French writer Michel Houellebecq has always loved to pepper his novels with long encyclopedic descriptions of personalities, locations, and scientific concepts. In his new novel, the excellent La carte et le territoire (The Map and the Territory), which is the toast of the French literary scene, Houellebecq launches into tedious digressions about topics as varied as the housefly and the city of Beauvais. Some of the passages seemed so much like Wikipedia entries that Slate.fr, Slate's French sister site, decided to check, and—surprise!—discovered that at least three passages from the book are borrowed from the online encyclopedia.
On Sept. 2, I published an article in Slate.fr, under the headline "Houellebecq, the Possibility of a Plagiarism," in which I revealed the author's copy-and-pastes from Wikipedia and noted that the technique was a logical extension of his literary style. (For side-by-side comparisons of three passages from La carte et le territoire andthe Wikipedia entries, see this page.)
Writer Dominique Noguez once called Houellebecq "the supermarket Baudelaire." He has always described society using the clinical language of marketing- and advertising-speak. Wikipedia, where the cold, unemotional writing is based on the soft consensus of its contributors, is a perfect match for Houellebecq's prose.
Plagiarism also has a long literary history. In 1869, in Les Chants de Maldoror ( The Songs of Maldoror), Comte de Lautréamont's description of his character Maldoror is partly based on an entry from L'Encyclopédie d'histoire naturelle (The Encyclopedia of Natural History), by Jean-Charles Chenu. Scholars didn't discover Lautréamont's borrowing until 1952. Thanks to Google, we needed five minutes rather than 83 years to track down Houellebecq's sources.
The use of the term plagiarism in the Slate.fr article set off a heated controversy in France. (The author was already a polarizing figure.) The anti-Houellebecq side found new proof of his work's vacuity, while the pro-Houellebecq camp complained of a witch hunt against him. Plagiarism has become the Godwin's law of literature, the word that shouldn't be said, that curtails all further discussion.
Houellebecq's response to the controversy was one of weary resignation. He rejects the use of the word plagiarism, but he doesn't deny copying and pasting from Wikipedia. In a video interview, he calls his style "[a] patchwork, weavings, interlacings" He went on:
Lots of people have done it. I was especially influenced by [Georges] Perec and [Jorge Luis] Borges. Perec could do it even better than me, because he doesn't rework the fragment at all, which always creates a very strong linguistic discrepancy. Me, I can't manage that kind of discrepancy, so I rework the text a bit to make it closer to my own style. … I'd like to be able to modify them a little less than I do.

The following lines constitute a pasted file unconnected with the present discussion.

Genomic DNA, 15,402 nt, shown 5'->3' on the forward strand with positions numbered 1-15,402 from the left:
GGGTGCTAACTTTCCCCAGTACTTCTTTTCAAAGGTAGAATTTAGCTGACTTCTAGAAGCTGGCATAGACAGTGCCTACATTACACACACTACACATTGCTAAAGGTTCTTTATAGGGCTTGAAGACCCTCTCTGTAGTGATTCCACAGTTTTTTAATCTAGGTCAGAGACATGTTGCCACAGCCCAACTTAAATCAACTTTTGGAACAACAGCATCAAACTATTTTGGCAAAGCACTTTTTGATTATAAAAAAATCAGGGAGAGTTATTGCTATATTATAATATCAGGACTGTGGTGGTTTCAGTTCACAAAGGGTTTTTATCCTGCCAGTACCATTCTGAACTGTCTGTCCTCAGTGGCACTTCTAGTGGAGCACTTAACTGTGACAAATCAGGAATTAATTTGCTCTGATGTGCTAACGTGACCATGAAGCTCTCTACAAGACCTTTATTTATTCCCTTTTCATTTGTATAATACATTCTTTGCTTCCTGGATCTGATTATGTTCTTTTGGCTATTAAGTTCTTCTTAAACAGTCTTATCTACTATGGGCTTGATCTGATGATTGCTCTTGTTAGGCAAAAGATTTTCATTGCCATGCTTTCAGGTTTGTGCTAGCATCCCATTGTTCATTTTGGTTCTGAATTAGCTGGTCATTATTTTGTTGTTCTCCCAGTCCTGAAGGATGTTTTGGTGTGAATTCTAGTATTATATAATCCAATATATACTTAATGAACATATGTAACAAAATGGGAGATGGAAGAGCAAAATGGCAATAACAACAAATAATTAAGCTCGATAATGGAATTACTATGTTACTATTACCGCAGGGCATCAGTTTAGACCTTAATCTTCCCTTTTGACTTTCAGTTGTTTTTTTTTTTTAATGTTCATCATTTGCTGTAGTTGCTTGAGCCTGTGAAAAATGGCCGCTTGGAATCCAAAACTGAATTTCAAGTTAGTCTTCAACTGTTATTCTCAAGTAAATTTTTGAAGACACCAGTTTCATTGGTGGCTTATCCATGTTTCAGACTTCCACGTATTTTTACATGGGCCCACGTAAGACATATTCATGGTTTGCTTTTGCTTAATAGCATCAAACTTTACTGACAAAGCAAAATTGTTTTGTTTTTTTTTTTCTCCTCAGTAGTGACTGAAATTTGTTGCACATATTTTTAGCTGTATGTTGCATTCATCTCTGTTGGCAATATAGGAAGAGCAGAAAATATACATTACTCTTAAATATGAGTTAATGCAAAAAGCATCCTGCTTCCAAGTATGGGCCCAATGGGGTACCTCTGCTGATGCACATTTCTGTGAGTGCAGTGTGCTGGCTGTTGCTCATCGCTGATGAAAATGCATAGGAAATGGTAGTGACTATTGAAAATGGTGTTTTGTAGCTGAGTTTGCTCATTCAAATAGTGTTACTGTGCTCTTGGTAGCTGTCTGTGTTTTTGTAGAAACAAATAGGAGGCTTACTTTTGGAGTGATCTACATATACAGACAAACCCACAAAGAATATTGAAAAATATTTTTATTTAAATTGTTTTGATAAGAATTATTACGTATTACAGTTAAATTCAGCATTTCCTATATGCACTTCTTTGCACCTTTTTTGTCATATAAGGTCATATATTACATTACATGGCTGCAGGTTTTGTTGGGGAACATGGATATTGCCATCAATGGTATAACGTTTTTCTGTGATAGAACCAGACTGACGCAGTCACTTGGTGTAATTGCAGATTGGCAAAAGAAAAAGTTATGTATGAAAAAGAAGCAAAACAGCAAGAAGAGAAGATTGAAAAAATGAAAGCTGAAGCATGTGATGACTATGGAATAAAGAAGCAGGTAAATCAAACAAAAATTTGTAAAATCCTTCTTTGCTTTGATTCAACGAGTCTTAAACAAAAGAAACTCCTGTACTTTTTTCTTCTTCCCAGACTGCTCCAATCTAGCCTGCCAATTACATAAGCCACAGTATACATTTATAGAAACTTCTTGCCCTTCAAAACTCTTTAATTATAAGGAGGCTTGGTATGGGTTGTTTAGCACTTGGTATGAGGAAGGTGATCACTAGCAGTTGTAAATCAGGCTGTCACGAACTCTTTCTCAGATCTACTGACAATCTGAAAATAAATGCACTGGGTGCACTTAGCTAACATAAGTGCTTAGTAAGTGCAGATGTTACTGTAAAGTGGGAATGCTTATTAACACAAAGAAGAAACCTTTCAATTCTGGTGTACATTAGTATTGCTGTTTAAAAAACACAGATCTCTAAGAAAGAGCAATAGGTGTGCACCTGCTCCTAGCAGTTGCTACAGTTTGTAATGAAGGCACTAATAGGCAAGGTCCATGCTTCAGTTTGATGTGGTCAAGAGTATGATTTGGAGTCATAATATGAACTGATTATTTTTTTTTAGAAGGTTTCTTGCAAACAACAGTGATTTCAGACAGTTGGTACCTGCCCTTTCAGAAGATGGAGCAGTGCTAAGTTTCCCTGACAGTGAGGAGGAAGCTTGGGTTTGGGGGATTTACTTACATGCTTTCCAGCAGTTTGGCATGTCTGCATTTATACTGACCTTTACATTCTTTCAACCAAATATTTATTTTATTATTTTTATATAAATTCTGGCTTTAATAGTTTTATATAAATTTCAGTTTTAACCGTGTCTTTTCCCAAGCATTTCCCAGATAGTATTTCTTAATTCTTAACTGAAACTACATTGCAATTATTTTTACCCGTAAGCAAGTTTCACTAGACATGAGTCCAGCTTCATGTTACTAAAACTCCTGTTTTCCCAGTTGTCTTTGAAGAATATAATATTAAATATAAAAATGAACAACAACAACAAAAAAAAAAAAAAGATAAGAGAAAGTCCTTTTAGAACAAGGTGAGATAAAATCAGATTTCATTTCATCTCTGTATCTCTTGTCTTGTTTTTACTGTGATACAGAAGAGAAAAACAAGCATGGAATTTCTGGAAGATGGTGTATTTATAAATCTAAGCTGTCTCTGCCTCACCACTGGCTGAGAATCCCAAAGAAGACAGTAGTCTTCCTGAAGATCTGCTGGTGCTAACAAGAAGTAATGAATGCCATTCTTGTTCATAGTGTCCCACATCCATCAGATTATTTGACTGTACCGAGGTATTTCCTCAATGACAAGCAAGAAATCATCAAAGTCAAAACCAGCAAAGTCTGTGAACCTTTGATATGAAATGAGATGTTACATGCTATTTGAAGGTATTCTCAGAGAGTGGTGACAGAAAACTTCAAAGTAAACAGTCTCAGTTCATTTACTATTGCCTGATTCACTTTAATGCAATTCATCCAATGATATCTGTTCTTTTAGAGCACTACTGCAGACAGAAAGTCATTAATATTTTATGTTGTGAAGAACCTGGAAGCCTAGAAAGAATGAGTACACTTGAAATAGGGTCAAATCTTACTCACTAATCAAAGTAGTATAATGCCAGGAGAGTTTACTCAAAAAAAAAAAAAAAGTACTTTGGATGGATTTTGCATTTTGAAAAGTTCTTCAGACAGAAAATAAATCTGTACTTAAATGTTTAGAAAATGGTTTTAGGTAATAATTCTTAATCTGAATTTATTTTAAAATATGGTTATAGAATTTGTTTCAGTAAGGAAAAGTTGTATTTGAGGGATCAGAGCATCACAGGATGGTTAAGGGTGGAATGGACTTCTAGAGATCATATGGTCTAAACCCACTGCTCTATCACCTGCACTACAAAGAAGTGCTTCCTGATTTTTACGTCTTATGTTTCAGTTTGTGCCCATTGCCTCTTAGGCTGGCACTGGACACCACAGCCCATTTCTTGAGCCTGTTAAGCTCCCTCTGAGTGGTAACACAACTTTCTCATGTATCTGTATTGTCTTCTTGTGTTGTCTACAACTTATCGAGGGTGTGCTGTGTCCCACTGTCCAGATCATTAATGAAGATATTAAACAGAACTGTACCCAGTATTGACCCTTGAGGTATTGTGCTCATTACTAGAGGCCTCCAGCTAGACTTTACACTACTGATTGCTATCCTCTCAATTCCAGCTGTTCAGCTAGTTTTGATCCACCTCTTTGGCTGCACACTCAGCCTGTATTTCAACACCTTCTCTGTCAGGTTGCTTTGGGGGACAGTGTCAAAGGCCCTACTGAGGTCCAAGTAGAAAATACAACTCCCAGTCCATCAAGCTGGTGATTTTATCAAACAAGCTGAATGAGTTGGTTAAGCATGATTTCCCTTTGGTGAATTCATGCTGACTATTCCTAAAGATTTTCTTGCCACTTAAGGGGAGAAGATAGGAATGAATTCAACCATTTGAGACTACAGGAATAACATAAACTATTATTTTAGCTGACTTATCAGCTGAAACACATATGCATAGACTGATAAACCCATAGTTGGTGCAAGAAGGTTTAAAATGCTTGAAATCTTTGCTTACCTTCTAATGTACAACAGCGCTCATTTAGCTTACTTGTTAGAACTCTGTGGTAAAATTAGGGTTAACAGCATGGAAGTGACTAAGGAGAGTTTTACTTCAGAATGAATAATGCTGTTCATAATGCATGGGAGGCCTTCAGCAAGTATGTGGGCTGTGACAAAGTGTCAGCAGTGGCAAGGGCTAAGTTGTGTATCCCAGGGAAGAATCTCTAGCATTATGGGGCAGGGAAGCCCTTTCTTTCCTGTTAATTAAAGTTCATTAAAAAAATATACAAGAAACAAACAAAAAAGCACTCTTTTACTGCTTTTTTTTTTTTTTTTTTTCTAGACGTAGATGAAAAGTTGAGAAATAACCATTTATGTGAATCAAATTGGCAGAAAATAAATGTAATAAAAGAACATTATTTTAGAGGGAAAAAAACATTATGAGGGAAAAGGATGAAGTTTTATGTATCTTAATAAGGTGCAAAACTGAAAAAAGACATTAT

In other words, Houellebecq is apologizing for not copying Wikipedia more directly. A spokesman for Flammarion, his publisher, told us, "If some passages appear to be verbatim from other work, they can only be very short quotes." But Houellebecq doesn't care if they're short or long; Wikipedia is a literary source like any other.
Indeed, Houellebecq praises the online encyclopedia in La carte et le territoire by creating a fictional version of a Wikipedia entry: He imagines the page of iconic French TV anchor Jean-Pierre Pernaut as it might appear in the near future. In his video interview, Houellebecq claimed, "I manage to write fake Wikipedia pages. I think the one about Jean-Pierre Pernaut is totally believable." In fact, though, the pastiche was not successful, completely failing to capture the essence of Wikipedia-speak by being too grandiloquent.
Beyond any literary consideration, Houellebecq and Flammarion are theoretically in breach of the law. Wikipedia may be published under a free software license, but quoting from the encyclopedia is controlled by the Creative Commons CC-BY-SA licence. By publishing entries under that license, Wikipedia allows commercial reproduction, but only with clear attribution: "To quote an excerpt from Wikipedia in a book, you would need to identify it as a quote (with quotation marks for example) and source it with a footnote or an endnote as 'Wikipedia, article X, version read on the XX/XX/XXX' with the URL to that precise version," Adrienne Alix, the president of Wikimedia France told me.
Houellebecq never cites Wikipedia when he copies from it, so could the encyclopedia sue him for plagiarism?
Probably not. Wikipedia is not the author. Each article is a collective work, with each contribution signed with the pseudonym or IP address of the contributor in the History tab. For Michel Houellebecq to get into legal trouble, one of the contributors would need to feel particularly wronged, which is unlikely to happen. Not to mention that Wikipedia sometimes borrows from other texts.
Ironically, a smart-ass contributor found it funny to rewrite Wikipedia's definition of the housefly with the slight alterations Houellebecq added in his book. Houellebecq is not (yet) a member of the French Academy, but he has earned a spot as a Wikipedia contributor. He must like that a lot.